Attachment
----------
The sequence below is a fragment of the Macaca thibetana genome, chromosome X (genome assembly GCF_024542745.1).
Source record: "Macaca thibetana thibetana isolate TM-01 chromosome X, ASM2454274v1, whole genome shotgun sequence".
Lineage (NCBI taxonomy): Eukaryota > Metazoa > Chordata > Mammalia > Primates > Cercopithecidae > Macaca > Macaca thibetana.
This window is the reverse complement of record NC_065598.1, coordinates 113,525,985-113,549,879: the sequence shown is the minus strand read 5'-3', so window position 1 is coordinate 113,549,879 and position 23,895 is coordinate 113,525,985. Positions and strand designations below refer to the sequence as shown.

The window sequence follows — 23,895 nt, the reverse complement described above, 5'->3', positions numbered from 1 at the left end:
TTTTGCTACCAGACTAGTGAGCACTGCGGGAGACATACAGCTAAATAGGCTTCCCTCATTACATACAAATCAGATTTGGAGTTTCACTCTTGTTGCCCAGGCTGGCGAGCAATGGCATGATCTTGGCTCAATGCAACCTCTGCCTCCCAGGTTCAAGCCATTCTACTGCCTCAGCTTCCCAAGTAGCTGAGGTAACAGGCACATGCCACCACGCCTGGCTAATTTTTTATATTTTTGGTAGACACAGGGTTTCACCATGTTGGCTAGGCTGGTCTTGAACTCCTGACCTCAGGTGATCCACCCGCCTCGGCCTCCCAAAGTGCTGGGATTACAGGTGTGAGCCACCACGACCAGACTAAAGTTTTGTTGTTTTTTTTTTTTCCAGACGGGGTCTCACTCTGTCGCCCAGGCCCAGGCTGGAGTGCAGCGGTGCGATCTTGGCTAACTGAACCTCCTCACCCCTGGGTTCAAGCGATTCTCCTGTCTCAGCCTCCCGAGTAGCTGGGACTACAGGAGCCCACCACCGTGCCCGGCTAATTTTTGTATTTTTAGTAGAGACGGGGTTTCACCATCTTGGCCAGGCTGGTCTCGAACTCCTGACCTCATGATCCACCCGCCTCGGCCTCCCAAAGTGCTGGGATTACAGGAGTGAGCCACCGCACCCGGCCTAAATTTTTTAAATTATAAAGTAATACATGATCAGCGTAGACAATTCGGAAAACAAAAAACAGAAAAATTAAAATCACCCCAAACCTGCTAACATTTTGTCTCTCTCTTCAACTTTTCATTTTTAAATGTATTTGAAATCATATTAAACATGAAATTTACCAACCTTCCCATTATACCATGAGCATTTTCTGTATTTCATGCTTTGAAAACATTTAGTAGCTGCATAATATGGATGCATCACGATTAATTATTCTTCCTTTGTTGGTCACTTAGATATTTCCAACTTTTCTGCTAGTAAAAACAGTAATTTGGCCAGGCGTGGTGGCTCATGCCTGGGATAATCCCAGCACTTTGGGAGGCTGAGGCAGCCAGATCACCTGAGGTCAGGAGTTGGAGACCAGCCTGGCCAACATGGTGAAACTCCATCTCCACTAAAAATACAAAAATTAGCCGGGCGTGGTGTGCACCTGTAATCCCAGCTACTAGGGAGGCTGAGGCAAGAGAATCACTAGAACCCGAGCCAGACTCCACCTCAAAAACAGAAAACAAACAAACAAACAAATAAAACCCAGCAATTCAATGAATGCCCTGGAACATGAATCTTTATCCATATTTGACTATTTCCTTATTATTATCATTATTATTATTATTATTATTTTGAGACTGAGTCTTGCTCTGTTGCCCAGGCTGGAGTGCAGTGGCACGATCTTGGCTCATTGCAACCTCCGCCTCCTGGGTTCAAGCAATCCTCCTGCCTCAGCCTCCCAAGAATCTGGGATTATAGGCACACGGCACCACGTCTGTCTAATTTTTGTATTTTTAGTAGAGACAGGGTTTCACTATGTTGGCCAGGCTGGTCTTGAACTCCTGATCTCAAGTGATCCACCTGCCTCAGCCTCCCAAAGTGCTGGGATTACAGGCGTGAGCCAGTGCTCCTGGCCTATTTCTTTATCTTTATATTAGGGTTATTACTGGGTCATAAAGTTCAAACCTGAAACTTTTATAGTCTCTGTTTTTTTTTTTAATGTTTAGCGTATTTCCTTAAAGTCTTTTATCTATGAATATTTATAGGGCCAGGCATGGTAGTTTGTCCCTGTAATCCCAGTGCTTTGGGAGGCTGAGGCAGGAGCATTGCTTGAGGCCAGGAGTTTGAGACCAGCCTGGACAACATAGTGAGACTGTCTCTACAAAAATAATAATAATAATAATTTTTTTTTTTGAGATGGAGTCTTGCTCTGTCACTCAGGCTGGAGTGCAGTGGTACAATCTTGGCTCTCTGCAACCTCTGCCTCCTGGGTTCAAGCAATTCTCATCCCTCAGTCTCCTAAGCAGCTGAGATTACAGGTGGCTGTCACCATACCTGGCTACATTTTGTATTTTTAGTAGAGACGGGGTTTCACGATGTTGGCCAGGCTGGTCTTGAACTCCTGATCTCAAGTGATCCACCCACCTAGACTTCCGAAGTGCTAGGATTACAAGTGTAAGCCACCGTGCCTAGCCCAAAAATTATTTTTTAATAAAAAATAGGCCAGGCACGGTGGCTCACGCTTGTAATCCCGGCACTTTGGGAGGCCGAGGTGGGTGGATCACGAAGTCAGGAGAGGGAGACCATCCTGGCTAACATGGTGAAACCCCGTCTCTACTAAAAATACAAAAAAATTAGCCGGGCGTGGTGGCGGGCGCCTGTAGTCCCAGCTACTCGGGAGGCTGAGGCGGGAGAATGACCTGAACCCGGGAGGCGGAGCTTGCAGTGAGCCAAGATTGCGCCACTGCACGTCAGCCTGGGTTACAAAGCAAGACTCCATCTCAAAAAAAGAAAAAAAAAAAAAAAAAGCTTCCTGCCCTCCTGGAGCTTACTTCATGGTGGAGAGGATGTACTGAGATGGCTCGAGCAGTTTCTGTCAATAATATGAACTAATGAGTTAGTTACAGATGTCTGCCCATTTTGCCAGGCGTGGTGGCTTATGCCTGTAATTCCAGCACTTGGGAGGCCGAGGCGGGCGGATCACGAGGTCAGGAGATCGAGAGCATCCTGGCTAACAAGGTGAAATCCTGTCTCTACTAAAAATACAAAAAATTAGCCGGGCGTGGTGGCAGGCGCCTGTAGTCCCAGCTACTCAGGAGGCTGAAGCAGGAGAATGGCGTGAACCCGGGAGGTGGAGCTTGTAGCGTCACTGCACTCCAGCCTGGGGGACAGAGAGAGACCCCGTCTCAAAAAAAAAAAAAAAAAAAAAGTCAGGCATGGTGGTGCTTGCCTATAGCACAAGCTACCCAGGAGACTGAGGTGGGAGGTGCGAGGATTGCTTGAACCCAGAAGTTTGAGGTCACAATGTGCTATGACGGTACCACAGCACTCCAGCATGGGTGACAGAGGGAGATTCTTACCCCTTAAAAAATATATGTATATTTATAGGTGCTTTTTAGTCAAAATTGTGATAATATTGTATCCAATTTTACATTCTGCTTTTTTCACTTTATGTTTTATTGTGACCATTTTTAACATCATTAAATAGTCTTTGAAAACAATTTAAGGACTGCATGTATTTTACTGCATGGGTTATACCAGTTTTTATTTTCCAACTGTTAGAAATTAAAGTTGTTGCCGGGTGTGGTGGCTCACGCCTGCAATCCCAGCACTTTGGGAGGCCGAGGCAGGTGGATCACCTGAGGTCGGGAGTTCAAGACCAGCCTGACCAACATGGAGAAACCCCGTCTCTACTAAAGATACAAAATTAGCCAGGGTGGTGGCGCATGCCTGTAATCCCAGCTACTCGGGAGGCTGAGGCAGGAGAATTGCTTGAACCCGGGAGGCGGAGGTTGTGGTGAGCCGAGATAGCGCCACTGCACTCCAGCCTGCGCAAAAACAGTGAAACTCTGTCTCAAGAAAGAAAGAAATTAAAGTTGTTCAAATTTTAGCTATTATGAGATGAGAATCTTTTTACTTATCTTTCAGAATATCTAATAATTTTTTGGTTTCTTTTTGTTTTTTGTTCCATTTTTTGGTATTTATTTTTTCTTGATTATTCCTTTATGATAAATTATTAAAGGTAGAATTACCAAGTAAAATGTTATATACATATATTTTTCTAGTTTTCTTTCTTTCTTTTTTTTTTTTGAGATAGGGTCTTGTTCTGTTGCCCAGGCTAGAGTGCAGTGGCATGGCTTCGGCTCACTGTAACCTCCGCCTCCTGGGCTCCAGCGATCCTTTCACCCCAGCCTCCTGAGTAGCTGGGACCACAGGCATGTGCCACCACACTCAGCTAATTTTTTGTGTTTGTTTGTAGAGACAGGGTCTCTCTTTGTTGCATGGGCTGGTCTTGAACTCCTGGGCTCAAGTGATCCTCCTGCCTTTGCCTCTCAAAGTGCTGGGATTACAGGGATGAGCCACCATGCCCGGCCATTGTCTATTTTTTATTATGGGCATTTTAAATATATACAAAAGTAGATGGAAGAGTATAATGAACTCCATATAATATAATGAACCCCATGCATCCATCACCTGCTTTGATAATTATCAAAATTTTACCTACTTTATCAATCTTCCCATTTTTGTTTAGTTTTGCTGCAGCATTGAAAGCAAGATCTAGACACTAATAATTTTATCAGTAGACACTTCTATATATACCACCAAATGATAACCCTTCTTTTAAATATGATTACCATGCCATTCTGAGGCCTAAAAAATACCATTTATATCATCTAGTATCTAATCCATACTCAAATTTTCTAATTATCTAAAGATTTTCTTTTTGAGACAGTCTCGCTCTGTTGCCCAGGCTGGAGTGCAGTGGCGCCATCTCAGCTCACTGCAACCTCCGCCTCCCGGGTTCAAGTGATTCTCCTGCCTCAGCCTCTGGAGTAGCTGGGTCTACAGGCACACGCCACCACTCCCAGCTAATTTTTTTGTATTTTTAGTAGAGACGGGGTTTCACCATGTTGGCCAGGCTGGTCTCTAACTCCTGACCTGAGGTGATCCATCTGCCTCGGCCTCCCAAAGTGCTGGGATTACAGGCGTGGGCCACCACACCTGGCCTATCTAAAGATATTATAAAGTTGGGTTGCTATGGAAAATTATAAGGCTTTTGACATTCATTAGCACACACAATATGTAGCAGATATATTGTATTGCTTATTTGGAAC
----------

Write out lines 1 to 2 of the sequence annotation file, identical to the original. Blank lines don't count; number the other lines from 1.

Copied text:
The sequence below is a fragment of the Macaca thibetana genome, chromosome X (genome assembly GCF_024542745.1).
Source record: "Macaca thibetana thibetana isolate TM-01 chromosome X, ASM2454274v1, whole genome shotgun sequence".